Diabetes Self-Management Blog

Many studies in medicine and nutrition are notable for uncovering a phenomenon that was previously not known or fully understood: the effect of a drug, the consequences of a behavior. But sometimes, a study is useful because it confirms or backs up what everyone suspected. Nowhere is this truer than when it comes to studying Americans’ eating behaviors. Last year here at Diabetes Flashpoints, for example, we discussed a survey that showed the vast majority of snacking takes place at home, and that while most people say it’s important for their snacks to be healthy, the most popular snack items consumed are chips and soda.

A market-research report released last month further highlights the gap between what Americans believe about nutrition and what they’re actually doing. The report, a joint venture between market-research giant Nielsen and the Natural Marketing Institute (NMI), is entitled “Health and Wellness in America,” and it documents a variety of attitudes and behaviors found in a survey of the general public. According to an article on the report in Candy Industry magazine, 91% of Americans responded that they snack regularly on unhealthy items like candy, ice cream, and chips. Candy consumption was surprisingly consistent across all segments of the population, including people whose dietary habits were otherwise fairly health-oriented, as shown by their responses about consumption of items like fresh produce, bottled water, and vitamins.

And based on their responses to a number of nutrition-related questions, it appears that Americans know what they should be doing, even if they’re not actually doing it. While 70% say they’re “actively trying to be healthier,” 54% also say that healthy foods are too expensive to eat regularly, and 50% say they’re not willing to sacrifice taste for better health. While 50% say they give in to their cravings when eating out, 75% say they feel they can manage their health issues through nutrition. Despite these reported behaviors, 64% of Americans say they will take whatever means necessary to control their own health.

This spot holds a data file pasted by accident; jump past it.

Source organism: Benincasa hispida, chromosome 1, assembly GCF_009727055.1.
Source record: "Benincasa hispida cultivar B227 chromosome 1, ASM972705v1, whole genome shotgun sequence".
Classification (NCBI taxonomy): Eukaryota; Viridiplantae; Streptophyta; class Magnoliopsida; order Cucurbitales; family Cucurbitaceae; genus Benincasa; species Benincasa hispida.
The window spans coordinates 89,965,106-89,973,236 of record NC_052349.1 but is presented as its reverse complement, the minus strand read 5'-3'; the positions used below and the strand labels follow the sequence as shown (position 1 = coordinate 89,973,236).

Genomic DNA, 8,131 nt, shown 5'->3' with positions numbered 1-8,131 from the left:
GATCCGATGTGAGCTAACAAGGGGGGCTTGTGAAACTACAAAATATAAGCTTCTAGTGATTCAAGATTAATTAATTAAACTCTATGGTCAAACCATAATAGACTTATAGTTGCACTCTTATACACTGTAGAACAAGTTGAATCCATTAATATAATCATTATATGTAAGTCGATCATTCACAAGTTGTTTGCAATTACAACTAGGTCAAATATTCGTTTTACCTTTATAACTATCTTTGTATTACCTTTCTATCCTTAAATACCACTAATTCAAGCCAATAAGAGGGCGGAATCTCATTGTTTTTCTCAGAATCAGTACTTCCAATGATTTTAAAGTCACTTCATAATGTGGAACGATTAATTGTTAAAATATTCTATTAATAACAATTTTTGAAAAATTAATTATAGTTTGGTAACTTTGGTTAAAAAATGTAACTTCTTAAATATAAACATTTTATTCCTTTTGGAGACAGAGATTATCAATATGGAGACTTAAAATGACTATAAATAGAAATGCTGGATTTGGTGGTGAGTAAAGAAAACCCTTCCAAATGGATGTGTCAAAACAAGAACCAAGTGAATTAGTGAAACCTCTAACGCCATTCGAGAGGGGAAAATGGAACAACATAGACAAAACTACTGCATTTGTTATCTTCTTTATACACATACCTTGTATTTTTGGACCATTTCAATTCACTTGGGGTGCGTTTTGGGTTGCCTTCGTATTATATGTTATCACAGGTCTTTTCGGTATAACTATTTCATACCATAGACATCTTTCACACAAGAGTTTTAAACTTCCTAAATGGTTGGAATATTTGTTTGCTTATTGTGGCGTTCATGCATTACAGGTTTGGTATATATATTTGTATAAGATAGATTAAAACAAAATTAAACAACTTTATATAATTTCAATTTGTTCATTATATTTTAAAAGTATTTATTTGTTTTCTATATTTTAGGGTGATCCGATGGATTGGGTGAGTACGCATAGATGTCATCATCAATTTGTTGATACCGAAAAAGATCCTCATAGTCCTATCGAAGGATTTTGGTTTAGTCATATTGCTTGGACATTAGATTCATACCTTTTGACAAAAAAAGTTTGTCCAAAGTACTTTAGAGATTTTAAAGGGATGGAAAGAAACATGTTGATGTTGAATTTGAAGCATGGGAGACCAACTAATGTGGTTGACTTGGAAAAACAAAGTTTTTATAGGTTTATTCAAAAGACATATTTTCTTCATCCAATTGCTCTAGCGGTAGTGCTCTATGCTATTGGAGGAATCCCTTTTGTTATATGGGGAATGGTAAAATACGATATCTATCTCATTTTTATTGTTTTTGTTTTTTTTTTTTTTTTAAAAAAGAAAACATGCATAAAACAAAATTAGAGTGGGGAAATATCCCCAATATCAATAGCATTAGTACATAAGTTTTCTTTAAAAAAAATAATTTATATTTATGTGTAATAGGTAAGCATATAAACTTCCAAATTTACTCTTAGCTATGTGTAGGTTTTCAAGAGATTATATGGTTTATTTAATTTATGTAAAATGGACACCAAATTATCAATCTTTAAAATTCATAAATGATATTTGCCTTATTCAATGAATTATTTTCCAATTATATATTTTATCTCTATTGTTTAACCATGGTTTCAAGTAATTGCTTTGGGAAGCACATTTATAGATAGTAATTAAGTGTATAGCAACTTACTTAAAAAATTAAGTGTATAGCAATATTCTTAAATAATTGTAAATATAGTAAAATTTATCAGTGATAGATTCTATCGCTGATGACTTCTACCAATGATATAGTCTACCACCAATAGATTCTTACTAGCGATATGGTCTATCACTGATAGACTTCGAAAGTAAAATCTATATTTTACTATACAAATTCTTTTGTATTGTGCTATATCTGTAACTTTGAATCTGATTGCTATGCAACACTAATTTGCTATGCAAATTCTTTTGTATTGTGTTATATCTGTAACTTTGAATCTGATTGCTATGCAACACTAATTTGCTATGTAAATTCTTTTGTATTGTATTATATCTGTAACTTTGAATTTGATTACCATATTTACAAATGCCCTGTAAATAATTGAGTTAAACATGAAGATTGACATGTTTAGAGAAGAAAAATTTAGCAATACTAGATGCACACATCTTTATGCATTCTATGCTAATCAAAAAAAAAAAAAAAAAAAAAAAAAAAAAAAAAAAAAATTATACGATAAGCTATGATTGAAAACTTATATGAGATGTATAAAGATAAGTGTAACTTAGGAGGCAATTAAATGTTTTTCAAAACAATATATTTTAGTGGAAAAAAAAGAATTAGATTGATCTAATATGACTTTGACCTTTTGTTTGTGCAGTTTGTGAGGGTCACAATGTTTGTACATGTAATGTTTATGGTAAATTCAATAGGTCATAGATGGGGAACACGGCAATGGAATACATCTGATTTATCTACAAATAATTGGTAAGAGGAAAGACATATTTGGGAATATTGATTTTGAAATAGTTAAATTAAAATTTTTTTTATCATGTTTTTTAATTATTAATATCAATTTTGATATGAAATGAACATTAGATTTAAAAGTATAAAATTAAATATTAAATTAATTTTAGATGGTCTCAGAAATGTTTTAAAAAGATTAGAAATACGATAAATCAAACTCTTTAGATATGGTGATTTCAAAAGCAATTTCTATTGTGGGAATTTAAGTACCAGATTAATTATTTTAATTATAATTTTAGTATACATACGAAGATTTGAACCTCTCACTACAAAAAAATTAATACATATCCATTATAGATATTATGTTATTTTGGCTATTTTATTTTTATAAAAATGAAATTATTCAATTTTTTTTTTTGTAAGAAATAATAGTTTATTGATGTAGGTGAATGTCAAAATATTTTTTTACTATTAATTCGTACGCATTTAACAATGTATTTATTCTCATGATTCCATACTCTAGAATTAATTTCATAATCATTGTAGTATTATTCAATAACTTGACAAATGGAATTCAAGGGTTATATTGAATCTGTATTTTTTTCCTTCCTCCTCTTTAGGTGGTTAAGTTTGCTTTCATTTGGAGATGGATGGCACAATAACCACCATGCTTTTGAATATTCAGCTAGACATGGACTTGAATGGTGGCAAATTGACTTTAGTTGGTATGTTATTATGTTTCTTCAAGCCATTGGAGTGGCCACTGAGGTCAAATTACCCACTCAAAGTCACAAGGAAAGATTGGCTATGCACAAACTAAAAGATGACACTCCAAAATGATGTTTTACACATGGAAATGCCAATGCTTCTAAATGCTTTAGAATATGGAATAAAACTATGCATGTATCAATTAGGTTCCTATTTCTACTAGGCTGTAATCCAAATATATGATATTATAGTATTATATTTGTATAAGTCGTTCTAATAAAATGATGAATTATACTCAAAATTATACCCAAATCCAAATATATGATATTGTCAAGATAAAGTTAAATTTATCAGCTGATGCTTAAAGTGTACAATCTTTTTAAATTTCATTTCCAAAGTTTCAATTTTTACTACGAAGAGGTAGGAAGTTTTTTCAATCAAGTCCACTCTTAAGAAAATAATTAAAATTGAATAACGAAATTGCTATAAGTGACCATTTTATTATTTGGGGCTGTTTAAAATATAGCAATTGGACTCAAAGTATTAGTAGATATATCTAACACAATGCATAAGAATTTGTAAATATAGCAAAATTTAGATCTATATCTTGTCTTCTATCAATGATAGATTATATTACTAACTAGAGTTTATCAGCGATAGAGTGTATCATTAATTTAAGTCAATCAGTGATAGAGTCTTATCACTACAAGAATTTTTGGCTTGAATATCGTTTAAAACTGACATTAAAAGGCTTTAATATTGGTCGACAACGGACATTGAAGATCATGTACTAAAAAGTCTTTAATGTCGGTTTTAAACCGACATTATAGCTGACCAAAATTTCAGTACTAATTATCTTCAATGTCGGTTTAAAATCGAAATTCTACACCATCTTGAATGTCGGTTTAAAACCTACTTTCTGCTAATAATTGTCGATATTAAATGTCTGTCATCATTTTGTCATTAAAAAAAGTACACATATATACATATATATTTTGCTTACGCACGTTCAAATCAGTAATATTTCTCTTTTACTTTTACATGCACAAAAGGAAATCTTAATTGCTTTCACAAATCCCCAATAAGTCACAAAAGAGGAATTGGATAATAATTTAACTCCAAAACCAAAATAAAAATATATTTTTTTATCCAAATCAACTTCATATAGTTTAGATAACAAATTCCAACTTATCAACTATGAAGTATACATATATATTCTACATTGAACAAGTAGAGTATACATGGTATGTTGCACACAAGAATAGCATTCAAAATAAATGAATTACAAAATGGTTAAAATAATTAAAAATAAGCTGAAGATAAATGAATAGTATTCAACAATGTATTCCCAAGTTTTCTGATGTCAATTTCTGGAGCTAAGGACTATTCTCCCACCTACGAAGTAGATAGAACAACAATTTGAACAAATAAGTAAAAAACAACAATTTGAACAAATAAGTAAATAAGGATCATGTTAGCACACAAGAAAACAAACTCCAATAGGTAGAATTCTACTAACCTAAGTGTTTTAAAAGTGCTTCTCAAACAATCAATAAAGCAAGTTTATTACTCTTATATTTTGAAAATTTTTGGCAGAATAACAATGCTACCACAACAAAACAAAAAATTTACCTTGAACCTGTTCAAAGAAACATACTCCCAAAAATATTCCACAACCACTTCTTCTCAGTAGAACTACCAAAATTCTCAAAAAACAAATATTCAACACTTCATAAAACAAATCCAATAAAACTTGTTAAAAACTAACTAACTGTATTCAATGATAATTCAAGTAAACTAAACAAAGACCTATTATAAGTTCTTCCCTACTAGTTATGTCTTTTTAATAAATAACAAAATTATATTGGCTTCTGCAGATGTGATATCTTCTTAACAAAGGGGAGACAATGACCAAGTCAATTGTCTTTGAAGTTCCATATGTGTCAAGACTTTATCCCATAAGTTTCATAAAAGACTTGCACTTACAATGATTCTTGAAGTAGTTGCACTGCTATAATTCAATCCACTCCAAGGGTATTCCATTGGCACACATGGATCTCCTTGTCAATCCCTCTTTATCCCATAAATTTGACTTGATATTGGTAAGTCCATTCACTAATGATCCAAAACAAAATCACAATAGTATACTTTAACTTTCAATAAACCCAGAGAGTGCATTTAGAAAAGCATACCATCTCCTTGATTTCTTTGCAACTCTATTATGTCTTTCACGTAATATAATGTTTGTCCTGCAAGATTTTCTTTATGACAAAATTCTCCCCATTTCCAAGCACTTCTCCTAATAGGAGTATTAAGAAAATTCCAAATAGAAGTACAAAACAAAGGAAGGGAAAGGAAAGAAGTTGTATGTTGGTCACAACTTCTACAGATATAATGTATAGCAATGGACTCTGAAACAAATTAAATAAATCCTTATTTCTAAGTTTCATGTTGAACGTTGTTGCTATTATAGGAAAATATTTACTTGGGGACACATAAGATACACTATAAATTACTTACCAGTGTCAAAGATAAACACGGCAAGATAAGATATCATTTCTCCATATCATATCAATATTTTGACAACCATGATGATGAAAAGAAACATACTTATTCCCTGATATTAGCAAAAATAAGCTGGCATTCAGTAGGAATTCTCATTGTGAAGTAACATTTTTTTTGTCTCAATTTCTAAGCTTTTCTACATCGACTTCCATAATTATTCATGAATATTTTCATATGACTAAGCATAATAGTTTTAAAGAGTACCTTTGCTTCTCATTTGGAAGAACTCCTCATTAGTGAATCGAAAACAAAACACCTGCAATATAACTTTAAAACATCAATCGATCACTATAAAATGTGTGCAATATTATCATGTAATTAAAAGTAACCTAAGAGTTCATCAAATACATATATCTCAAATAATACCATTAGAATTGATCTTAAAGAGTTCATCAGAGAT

What’s your reaction to these responses — do you identify with the conflict between knowing what you should be doing and how you actually behave in the area of nutrition? Is it a good thing that so many Americans say they’re trying to be healthier, even if they exhibit some unhealthy behaviors? Do you experience “junk food” cravings regularly for items like chips, soda, candy, or ice cream? If so, how do you deal with these cravings? Leave a comment below!

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Comments
  1. For me, unhealthy eating behaviors were demonstrated before I was diagnosed with diabetes. My parents did not want to give up eating sweets, yet that is what I was told to do. So I made a habit of sneaking foods I shouldn’t have into my life. Friends would get me unhealthy things to eat and it became “normal” for me to hide things. Even after I was married, old habits didn’t die. I have struggled with weight for 25 years and am presently trying to lose weight. I have to consider it as a lifestyle change.

    I have ALWAYS loved the taste of cakes, cookies and candy. If only we could make healthy things taste as appealing to our brains, I am sure we would eat more! To the brain, sugar is as addicting (some say) as illegal drugs. The pleasure center of the brain responds differently to unhealthy sugary foods than it does to healthy ones. We need to change the way our brain perceives healthy foods.

    Posted by CJBL |

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Flashpoints
Potatoes: Good or Bad? (10/20/14)
Sandwich Trouble (10/15/14)
Soda Surrender? (10/08/14)
Marketing to Kids (10/01/14)

 

 

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